'The Incredibles' Characters
As he embarked on the intense journey of making "The Incredibles," writer/director Brad Bird knew that he would need to surround himself with devoted talent to bring his vision to life -- not just on the technical side, but also through gifted actors who could give his characters depth and dimension. He began the process by making sure the storyboards would communicate enough to the actors to elicit multi-tonal performances. Bird worked with story supervisor Mark Andrews, artist Teddy Newton, and supervising animator Tony Fucile, who each played a major role in designing the characters and bringing them fully to life.
"Brad would simply describe the characters to me -- he wouldn't use too many adjectives, but he would often do an impression or a voice for them," says Newton, who was the first to draw many of the film's characters. "Sometimes the voice alone would put enough pictures and ideas in my head. It's like when you listen to the radio and you start to imagine what the person would look like. You get inspired and everything starts to take shape."
With the characters well established, casting for "The Incredibles" could begin. The filmmakers began looking for actors capable of bringing out the ordinary, everyday feelings that reside inside these superhero characters. Here's a look at each character:
The Good Guys
Bob Parr, aka Mr. Incredible
At the center of the film is Bob Parr, Mr. Incredible himself, the family's muscular powerhouse of a patriarch who is trying to come to terms with the changes in his life that have taken him from superhero to suburban dad. For Bob, the director was drawn to the combination of down-to-earth humor and tough-guy charisma represented by Craig T. Nelson ("Coach," "The District").
"Craig has an authoritative voice but also a wonderful, easygoing kind of humor that really lends itself to who Mr. Incredible is," says Bird. "You can definitely see his voice fitting into this big, strong, hulking body, yet there is also a real vulnerability in him -- enough so that you really relate to him simply as a man looking for something he has temporarily lost -- and when the scene needed to be intense, he was right there."
For Nelson, the character -- animated or not -- proved irresistible. "I really empathized with him," he says. "Here's a guy who is literally able to leap tall buildings and do all kinds of super-heroic things, but that isn't what makes him special. It's his value structure and his moral strength, not his mighty feats that I really responded to. He is one of those people I'd really like to meet and get a chance to shake his hand, because he knows what counts and he has a good sense of himself and his family."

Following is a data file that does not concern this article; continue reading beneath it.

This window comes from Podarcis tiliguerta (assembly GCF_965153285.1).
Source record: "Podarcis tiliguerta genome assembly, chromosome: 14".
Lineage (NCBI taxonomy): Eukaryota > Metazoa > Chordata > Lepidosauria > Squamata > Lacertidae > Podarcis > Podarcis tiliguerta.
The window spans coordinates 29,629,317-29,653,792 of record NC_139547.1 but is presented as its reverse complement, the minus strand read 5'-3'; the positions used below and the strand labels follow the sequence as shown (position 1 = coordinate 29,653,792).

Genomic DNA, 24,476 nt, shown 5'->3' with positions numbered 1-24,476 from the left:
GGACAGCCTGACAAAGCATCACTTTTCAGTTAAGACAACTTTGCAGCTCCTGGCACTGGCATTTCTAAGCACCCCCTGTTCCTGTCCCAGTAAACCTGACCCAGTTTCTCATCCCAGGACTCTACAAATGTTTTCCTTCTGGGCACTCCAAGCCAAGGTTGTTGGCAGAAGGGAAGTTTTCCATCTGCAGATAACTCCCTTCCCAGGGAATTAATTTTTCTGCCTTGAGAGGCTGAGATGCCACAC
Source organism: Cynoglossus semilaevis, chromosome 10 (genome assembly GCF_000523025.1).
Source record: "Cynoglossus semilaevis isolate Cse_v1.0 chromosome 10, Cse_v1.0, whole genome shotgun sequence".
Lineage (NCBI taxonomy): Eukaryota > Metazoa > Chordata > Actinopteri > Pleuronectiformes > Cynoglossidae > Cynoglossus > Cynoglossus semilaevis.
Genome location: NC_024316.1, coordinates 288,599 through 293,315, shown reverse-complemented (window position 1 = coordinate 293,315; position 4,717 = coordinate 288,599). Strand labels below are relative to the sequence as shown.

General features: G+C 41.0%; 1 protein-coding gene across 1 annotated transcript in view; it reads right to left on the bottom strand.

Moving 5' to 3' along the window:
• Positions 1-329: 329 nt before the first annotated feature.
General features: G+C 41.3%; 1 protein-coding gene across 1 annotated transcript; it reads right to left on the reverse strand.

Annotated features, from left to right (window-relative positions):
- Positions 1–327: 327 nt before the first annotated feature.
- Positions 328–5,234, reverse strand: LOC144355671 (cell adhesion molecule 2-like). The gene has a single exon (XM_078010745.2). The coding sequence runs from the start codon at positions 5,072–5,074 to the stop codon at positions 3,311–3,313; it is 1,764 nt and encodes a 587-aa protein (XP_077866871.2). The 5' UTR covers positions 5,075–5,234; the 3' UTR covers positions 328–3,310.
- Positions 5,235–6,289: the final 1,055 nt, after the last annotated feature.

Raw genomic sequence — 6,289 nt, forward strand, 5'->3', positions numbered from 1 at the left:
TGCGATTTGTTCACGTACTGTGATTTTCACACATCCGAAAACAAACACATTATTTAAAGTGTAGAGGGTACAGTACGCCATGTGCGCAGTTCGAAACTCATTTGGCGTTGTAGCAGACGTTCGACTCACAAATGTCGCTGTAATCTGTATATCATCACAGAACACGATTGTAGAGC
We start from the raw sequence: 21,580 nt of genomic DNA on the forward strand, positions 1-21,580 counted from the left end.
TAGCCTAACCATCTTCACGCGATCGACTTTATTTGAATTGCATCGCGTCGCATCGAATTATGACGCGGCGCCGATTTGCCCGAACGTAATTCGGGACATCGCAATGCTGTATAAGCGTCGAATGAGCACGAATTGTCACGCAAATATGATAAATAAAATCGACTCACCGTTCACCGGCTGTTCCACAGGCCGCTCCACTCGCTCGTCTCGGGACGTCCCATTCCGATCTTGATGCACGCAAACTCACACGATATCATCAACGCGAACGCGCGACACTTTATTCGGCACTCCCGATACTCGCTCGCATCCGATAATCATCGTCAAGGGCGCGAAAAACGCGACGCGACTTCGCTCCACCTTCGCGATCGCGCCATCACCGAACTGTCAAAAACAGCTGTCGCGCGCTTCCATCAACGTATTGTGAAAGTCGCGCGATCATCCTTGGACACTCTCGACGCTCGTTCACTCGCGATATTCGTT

Nelson faced an unexpectedly daunting task in voicing Bob.
"The role of Bob was probably one of the more difficult things I've ever done," he says. "I quickly discovered that Brad and his team had an extremely specific idea of what they wanted because they'd lived with this story so closely for such a long time. They perfected the script and knew this family inside and out, and every other which way. So it was up to the actors to bring to life exactly what they had in their mind's eye.
"This isn't as easy as it might seem. The delivery has to be correct tonally and the energy has to be at precisely the right place at the right time. You end up doing a lot of experimenting and concentrating on your vocal energy, but at the same time you're also trying to imagine the situation as if you were involved in it. It was a real challenge as an actor, but it was definitely a fascinating ride."
Elastigirl, aka Helen Parr
Coming to her husband's rescue when the chips are down is the family's petite matriarch, Helen, formerly known as the ultra-flexible superhero Elastigirl. This character was created in part as a celebration of the typical modern-day mom who, says Bird, "has to stretch in hundreds of different ways each day."
To get to the core of Helen's mix of maternal and stoic strength, Bird trusted the finely honed instincts of Academy Award winner Holly Hunter. "Holly struck me as a consummate actress who could portray someone sensitive, yet with a very sturdy center," says Bird. "You feel like there's a part of Holly that would never crack. She has such great resiliency in her, and that was something that I needed for Helen because she's such a very strong woman."